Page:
By Conor O’Neill
Brash, big, bold and unashamedly camp, Hairspray The Musical is fresh from its West End run and here to titillate and entertain those of all ages. And it comes with a social message under all the glam and dram.
The Grand opera House is heaving, hardly surprising since this musical has no fewer than eight Tony Awards under its belt. The plot is quite simple, yet perfectly formed. We follow Tracy Turnblad and her friends and enemies in early 1960s U S of A.
The civil rights movement is in full swing and racial tensions are mounting. But fear ye not, writers Mark O’Donnell and Thomas Meehan while delivering a heavy story do so with their tongues firmly in their cheeks.
Tracy, played by Katie Brace, has two goals in life. One, to be famous and two, to win the heart of high school heartthrob Link Larkin. But there’s a few things in her way. The first being she’s a little over weight, the second being the institutional racism the seeps through to every aspect of her life.
She may not be as conventionally pretty as her arch nemesis Amber Von Tussle, but she can sing like an angel and dance like no one’s watching. Her chance of glory comes at a go in Baltimore’s teen talent show, but will she become Miss Teenage Hairspray 1962? Not if Amber’s mother Velma, and producer of the Corny Collins Show, has her way.
The stage moves from street to school to jail and TV studio. We meet Penny, Corny Collins, Seaweed, Prudy Pingleton and many more along the way. The best characters are undoubtedly the Turnblad family. Norman Pace plays Tracy’s father Wilbur, joke shop owner and the one backing his star struck daughter. Perhaps my, and by going on the reaction, the audience’s favourite character, is Tracy’s mother Edna. Alex Bourne, yes the mum is played by a scrumhalf of man who steals the hearts of all 1000 plus in the theatre.
The TurnBlad’s duet Timeless To Me is arguably the most rousing scene of the whole show. That’s not to say it’s not up against stiff competition. The score by Marc Shaiman and well crafted lyrics by Scott Wittman and Marc Shaiman offers many whistle-your-way-home signature tunes. I Can Hear The Bells, Welcome To The 60s, The Big Dollhouse and You Can’t Stop The Beat to name just a few of them.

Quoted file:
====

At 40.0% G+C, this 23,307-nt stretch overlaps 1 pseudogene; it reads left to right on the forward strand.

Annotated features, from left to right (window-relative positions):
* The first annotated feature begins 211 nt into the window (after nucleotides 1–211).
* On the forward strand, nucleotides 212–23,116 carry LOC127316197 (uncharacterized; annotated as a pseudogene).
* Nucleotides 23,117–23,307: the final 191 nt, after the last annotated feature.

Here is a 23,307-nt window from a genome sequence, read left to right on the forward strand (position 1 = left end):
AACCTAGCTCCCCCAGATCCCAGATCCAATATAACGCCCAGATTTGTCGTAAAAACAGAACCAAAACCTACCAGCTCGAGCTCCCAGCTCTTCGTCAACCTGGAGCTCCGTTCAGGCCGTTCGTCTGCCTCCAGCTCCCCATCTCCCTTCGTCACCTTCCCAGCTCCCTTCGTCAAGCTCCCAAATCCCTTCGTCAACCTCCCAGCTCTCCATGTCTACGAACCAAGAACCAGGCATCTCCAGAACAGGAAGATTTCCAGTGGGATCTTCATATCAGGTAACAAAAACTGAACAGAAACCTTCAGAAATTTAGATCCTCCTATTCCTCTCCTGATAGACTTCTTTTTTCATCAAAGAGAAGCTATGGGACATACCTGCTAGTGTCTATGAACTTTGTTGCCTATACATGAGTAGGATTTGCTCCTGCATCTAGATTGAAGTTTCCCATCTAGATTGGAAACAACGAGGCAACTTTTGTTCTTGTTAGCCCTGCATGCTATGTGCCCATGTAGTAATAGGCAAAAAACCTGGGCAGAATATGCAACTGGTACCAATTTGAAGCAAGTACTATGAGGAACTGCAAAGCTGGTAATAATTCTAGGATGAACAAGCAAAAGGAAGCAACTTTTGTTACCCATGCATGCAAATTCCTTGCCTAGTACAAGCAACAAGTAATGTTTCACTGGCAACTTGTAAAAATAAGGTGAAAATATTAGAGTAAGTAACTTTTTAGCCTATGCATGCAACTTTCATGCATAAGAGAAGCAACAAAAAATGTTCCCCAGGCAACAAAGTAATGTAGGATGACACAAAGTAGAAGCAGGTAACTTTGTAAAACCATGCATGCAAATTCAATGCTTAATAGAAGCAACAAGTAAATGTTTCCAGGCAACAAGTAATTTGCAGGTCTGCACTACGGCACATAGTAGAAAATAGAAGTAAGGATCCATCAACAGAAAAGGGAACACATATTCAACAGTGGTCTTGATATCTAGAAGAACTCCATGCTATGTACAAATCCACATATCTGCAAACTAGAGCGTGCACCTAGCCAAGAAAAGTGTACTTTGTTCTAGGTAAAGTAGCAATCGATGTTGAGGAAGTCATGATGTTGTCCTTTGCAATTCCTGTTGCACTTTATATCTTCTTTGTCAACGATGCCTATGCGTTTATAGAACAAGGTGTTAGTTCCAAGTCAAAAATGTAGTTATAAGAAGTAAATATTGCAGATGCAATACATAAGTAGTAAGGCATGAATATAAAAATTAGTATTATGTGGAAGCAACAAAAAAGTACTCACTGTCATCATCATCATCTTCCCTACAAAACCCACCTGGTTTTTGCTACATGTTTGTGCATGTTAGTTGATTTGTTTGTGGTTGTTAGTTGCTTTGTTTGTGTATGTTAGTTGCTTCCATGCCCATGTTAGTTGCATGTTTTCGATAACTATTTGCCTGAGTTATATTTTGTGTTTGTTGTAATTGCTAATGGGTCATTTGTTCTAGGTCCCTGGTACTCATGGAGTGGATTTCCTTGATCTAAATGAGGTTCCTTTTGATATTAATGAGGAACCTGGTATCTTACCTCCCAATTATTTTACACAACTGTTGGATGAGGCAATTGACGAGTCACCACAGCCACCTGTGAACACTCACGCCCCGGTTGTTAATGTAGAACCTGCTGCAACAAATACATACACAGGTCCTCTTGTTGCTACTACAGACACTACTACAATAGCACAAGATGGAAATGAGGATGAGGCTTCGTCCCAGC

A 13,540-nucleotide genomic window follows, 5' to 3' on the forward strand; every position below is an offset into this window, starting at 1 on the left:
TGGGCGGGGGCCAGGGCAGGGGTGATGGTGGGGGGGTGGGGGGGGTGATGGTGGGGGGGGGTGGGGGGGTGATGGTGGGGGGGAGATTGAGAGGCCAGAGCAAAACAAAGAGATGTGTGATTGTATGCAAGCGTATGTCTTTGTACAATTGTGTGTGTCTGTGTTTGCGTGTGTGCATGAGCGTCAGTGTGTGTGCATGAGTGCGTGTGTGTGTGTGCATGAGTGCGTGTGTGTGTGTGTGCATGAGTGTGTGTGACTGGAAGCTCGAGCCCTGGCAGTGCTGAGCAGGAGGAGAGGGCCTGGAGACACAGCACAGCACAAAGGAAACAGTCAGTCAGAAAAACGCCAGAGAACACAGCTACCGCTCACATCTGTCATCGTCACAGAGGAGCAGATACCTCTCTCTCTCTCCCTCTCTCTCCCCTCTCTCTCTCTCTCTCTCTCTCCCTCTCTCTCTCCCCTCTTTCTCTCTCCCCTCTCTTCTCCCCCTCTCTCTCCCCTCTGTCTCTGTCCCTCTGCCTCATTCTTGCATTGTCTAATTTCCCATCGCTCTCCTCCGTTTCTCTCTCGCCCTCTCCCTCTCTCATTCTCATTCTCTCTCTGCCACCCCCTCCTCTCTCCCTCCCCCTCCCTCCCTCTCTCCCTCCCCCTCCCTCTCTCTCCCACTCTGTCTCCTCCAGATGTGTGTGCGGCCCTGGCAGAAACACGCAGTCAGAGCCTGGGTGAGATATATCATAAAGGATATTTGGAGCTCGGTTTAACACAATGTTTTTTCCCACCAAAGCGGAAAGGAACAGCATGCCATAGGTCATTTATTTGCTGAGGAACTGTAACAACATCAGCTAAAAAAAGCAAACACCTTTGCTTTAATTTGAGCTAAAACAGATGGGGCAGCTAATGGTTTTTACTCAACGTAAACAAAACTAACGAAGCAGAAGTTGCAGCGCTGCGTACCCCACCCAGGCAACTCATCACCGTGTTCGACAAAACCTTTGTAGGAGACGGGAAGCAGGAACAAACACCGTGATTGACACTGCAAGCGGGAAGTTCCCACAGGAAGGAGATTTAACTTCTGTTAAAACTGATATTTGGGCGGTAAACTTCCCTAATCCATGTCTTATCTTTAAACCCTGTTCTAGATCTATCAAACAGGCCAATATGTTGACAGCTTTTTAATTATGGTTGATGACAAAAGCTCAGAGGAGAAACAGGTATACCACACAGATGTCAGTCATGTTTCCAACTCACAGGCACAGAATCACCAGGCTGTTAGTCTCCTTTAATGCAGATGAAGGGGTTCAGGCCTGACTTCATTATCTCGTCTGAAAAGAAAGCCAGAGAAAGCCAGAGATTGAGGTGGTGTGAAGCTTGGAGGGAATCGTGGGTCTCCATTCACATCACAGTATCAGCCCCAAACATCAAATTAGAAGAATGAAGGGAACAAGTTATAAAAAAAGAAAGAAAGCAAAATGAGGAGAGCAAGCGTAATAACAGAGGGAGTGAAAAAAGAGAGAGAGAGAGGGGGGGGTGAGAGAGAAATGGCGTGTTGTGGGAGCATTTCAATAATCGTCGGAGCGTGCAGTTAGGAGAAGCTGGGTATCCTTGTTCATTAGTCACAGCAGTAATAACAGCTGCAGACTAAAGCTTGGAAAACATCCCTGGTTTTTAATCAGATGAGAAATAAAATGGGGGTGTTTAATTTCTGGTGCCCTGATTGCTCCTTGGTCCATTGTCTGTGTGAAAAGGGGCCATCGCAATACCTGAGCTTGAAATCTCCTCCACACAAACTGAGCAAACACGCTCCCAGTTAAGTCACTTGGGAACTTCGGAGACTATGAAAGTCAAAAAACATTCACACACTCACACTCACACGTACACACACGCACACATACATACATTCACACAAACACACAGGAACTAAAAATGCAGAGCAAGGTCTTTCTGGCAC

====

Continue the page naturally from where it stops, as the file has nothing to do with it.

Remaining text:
Motormouth Records, or ‘race music’ to quote Penny’s mother Prudy, is owned by Motormouth Maybelle’s. Her solo number I Know Where I’ve Been is sure to knock your socks of. The record store is the hub of Tracy, Penny, Seaweed and pals hot spot. It’s from here white mixes with black and this little segment of segregated America makes tiny steps toward progress.
But not without incident.
All the good eggs end up in the clink while the bad ‘uns seem to have everything going just their way, the way it has been going since the US was formed. Of course this is a feel good story and even when things are looking shady we all know the truth will out.
As for the musicianship, well in the first act it’s something to be heard but not seen. A little bit of theatre magic in the second act and ‘wahey!’ half the orchestra are above the cast. As to be expected from a West End production not a note is out of step. From James Brown style funk to big rousing ballads and tons of soul are the key to the night.
Big hair, big tunes, big dance numbers – hats off to director Jack O’Brien and choreographer Jerry Mitchell.
Great night out. Lap it up while you can.
Hairspray The Musical runs up to and including Saturday November 6th with matinees at 230 on Thursday and Saturday.
For booking details visit http://www.goh.co.uk or call the box office on 02890 241919